Brendan W. Clark ’21
Trinity College has announced that, as a result of the COVID-19 crisis, the College is expecting appreciable financial losses in current and forthcoming years, with a loss of between $7 and $10 million projected for FY 2020 alone. In a separate announcement earlier in April, the College indicated that the endowment had suffered a loss of 20% in March, representing an estimated $120 million reduction.
The announcement from President of the College Joanne Berger-Sweeney Wednesday afternoon indicated that the crisis will have a serious and negative impact on the College’s traditional revenue sources this year and next.
Berger-Sweeney stated that, for FY 2020, she expects a “significant (multimillion dollar) deficit,” which is “estimated at more than $7 million.” Berger-Sweeney added that the College hopes to mitigate this loss via a broad approach which includes utilizing “federal stimulus, reduced spending, and other savings.” Berger-Sweeney added that even with these changes, Trinity anticipates severe financial losses. In the immediate period, she added that the College will use its “limited cash reserves to fill that gap.”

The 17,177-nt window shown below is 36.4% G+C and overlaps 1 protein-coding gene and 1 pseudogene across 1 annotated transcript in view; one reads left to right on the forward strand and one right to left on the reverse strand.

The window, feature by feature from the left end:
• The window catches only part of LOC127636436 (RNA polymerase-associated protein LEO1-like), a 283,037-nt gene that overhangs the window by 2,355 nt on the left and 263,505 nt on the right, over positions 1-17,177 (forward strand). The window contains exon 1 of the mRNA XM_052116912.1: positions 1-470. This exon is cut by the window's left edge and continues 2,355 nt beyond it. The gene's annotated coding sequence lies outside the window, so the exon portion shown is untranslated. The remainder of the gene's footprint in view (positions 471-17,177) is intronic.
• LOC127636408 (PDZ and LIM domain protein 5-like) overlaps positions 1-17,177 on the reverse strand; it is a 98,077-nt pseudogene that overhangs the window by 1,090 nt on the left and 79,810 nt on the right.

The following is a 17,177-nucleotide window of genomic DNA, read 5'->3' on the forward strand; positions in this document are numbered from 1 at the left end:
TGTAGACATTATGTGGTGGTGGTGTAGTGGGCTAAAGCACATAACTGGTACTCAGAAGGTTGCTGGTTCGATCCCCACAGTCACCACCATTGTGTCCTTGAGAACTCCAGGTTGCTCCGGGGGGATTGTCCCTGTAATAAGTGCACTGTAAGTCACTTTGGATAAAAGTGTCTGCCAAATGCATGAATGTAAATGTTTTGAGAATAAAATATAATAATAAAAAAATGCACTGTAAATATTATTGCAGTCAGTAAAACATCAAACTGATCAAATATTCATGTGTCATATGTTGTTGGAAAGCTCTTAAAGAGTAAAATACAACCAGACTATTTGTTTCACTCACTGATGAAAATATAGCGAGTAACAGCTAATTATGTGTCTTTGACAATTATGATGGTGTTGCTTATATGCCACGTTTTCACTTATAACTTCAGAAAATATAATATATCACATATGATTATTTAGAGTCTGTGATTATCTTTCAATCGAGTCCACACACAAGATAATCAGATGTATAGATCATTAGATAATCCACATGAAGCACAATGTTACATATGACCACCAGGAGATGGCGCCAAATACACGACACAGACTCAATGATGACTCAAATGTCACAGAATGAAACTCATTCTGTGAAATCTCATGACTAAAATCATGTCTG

The College, on the recommendation of the Planning and Budget Council, is considering its losses “over a 15-month period rather than our usual 12-month fiscal year.” Berger-Sweeney stressed in her email that “it is clear that all of our [the College’s] traditional revenue sources are likely to be significantly and negatively impacted by this pandemic.”
In an email to faculty and staff on Mar. 31, Acting Dean of the Faculty Sonia Cardenas and Vice President for Financial Affairs Dan Hitchell added that the budget shortfall would be “between $7 million and, on the high end, $10 million” for FY 2020. The most significant factors for that shortfall, added Cardenas and Hitchell, were “student room-and-board refunds and a projected shortfall in gifts.”
Refund amounts for room and board have not yet been announced and were taking longer than expected, according to an email from Hitchell on Friday, Apr. 10. Berger-Sweeney had previously indicated in a town hall last week that credits would be issued by the end of last week.
The President added that the College is likely “to have substantial losses” in FY 2021, though continued that at this time she cannot provide an “accurate estimate” due to the variability of COVID-19. The pandemic’s effects, Berger-Sweeney continued, will “significantly affect our financial resources for many years to come.” Despite the variability, she added that she “knows our next fiscal year will be more challenging than our current fiscal year.”